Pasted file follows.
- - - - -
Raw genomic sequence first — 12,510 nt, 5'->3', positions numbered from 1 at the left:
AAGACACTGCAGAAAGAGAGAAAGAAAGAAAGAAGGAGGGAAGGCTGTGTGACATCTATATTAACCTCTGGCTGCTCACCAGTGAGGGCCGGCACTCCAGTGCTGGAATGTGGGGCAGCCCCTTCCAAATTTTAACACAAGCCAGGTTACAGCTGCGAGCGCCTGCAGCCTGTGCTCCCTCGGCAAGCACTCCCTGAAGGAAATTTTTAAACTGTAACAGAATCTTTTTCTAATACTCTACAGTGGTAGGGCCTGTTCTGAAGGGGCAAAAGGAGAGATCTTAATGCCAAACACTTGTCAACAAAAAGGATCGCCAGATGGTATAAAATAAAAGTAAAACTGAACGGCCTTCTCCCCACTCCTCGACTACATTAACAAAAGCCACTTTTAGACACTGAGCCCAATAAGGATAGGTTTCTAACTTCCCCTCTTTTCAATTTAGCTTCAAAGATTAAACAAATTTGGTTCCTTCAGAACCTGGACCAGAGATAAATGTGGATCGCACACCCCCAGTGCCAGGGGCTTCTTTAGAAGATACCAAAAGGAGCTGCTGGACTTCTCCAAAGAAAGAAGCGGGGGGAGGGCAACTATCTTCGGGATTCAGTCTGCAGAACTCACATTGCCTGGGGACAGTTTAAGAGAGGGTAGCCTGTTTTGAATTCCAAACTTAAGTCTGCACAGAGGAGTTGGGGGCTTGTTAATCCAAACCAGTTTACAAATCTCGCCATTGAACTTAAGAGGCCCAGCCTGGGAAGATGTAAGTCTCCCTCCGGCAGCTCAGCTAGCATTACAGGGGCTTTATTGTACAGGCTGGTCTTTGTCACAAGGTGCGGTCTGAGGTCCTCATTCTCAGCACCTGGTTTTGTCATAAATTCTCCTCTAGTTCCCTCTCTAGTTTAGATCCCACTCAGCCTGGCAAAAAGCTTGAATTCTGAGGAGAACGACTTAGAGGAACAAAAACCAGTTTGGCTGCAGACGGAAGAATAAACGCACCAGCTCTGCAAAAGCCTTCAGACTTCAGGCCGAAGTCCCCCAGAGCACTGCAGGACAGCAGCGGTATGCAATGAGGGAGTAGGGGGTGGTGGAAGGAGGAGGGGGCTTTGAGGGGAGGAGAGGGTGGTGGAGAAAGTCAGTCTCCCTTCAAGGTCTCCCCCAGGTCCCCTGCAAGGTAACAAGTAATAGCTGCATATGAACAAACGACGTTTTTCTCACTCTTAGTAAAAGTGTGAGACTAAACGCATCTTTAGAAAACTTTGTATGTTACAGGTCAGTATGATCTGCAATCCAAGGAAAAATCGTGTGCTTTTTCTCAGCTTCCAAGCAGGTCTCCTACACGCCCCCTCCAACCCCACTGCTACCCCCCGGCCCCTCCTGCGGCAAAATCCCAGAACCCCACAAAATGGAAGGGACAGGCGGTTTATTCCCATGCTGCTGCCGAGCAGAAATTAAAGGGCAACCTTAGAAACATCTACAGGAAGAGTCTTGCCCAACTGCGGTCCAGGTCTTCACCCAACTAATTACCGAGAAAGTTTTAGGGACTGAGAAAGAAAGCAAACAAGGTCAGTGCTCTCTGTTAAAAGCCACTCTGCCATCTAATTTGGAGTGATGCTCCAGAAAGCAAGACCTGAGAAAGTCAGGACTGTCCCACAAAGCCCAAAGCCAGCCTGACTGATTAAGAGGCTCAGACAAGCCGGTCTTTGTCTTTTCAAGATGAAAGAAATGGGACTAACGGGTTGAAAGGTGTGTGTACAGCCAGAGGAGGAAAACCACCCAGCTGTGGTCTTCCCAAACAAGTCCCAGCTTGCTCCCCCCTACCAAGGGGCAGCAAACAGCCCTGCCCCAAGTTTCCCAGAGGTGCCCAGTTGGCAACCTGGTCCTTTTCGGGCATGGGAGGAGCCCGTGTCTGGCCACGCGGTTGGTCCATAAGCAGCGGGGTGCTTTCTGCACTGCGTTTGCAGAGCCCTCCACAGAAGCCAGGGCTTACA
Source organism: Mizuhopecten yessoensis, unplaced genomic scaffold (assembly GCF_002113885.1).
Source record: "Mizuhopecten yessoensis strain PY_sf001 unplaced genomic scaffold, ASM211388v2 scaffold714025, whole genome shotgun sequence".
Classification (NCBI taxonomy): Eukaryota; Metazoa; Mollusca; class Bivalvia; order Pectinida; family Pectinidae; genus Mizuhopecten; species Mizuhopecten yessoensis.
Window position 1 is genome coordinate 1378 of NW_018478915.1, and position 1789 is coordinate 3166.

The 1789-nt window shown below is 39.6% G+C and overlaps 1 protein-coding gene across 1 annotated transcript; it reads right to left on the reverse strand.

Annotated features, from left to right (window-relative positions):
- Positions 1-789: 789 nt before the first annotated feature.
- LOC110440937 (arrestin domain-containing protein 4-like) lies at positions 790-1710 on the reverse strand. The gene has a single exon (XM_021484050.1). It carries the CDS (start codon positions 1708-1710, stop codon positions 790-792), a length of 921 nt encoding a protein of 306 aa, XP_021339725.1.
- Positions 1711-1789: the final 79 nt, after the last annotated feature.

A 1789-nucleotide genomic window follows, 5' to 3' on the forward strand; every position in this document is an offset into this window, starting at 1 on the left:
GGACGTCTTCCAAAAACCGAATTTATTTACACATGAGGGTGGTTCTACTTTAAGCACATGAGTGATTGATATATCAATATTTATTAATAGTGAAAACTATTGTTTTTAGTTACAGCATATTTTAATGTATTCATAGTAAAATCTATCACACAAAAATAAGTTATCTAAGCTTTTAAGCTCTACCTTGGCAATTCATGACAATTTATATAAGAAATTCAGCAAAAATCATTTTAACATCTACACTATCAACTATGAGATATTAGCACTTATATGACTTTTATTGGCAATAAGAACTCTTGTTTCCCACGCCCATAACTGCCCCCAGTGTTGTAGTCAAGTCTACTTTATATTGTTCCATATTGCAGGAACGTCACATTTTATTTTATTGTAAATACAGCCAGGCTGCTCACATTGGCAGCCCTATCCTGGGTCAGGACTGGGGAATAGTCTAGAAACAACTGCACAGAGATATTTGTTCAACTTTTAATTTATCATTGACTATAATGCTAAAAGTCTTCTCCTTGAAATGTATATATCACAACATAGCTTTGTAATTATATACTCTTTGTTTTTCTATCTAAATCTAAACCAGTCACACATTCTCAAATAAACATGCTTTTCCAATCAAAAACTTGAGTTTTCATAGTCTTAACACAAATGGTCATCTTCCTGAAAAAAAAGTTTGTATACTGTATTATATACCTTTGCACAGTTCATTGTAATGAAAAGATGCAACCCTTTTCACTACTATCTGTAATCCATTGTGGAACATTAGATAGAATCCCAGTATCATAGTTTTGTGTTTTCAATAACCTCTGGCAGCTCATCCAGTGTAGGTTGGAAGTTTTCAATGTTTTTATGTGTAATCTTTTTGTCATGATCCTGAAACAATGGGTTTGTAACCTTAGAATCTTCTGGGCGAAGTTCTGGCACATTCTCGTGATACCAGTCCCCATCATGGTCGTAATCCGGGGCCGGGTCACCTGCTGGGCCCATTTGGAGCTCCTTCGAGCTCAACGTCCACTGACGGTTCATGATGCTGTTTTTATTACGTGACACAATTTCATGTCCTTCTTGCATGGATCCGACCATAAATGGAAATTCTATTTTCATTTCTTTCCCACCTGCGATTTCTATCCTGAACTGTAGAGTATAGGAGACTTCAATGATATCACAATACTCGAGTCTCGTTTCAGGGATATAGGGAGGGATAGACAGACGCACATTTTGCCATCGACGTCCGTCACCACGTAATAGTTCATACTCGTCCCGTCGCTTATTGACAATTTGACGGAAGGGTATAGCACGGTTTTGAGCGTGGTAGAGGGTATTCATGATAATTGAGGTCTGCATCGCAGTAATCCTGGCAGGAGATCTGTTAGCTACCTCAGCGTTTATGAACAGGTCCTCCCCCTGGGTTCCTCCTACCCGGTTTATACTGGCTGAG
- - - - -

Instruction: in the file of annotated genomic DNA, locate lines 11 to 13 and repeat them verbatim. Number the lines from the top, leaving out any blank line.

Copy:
- Positions 1711-1789: the final 79 nt, after the last annotated feature.

A 1789-nucleotide genomic window follows, 5' to 3' on the forward strand; every position in this document is an offset into this window, starting at 1 on the left:
GGACGTCTTCCAAAAACCGAATTTATTTACACATGAGGGTGGTTCTACTTTAAGCACATGAGTGATTGATATATCAATATTTATTAATAGTGAAAACTATTGTTTTTAGTTACAGCATATTTTAATGTATTCATAGTAAAATCTATCACACAAAAATAAGTTATCTAAGCTTTTAAGCTCTACCTTGGCAATTCATGACAATTTATATAAGAAATTCAGCAAAAATCATTTTAACATCTACACTATCAACTATGAGATATTAGCACTTATATGACTTTTATTGGCAATAAGAACTCTTGTTTCCCACGCCCATAACTGCCCCCAGTGTTGTAGTCAAGTCTACTTTATATTGTTCCATATTGCAGGAACGTCACATTTTATTTTATTGTAAATACAGCCAGGCTGCTCACATTGGCAGCCCTATCCTGGGTCAGGACTGGGGAATAGTCTAGAAACAACTGCACAGAGATATTTGTTCAACTTTTAATTTATCATTGACTATAATGCTAAAAGTCTTCTCCTTGAAATGTATATATCACAACATAGCTTTGTAATTATATACTCTTTGTTTTTCTATCTAAATCTAAACCAGTCACACATTCTCAAATAAACATGCTTTTCCAATCAAAAACTTGAGTTTTCATAGTCTTAACACAAATGGTCATCTTCCTGAAAAAAAAGTTTGTATACTGTATTATATACCTTTGCACAGTTCATTGTAATGAAAAGATGCAACCCTTTTCACTACTATCTGTAATCCATTGTGGAACATTAGATAGAATCCCAGTATCATAGTTTTGTGTTTTCAATAACCTCTGGCAGCTCATCCAGTGTAGGTTGGAAGTTTTCAATGTTTTTATGTGTAATCTTTTTGTCATGATCCTGAAACAATGGGTTTGTAACCTTAGAATCTTCTGGGCGAAGTTCTGGCACATTCTCGTGATACCAGTCCCCATCATGGTCGTAATCCGGGGCCGGGTCACCTGCTGGGCCCATTTGGAGCTCCTTCGAGCTCAACGTCCACTGACGGTTCATGATGCTGTTTTTATTACGTGACACAATTTCATGTCCTTCTTGCATGGATCCGACCATAAATGGAAATTCTATTTTCATTTCTTTCCCACCTGCGATTTCTATCCTGAACTGTAGAGTATAGGAGACTTCAATGATATCACAATACTCGAGTCTCGTTTCAGGGATATAGGGAGGGATAGACAGACGCACATTTTGCCATCGACGTCCGTCACCACGTAATAGTTCATACTCGTCCCGTCGCTTATTGACAATTTGACGGAAGGGTATAGCACGGTTTTGAGCGTGGTAGAGGGTATTCATGATAATTGAGGTCTGCATCGCAGTAATCCTGGCAGGAGATCTGTTAGCTACCTCAGCGTTTATGAACAGGTCCTCCCCCTGGGTTCCTCCTACCCGGTTTATACTGGCTGAG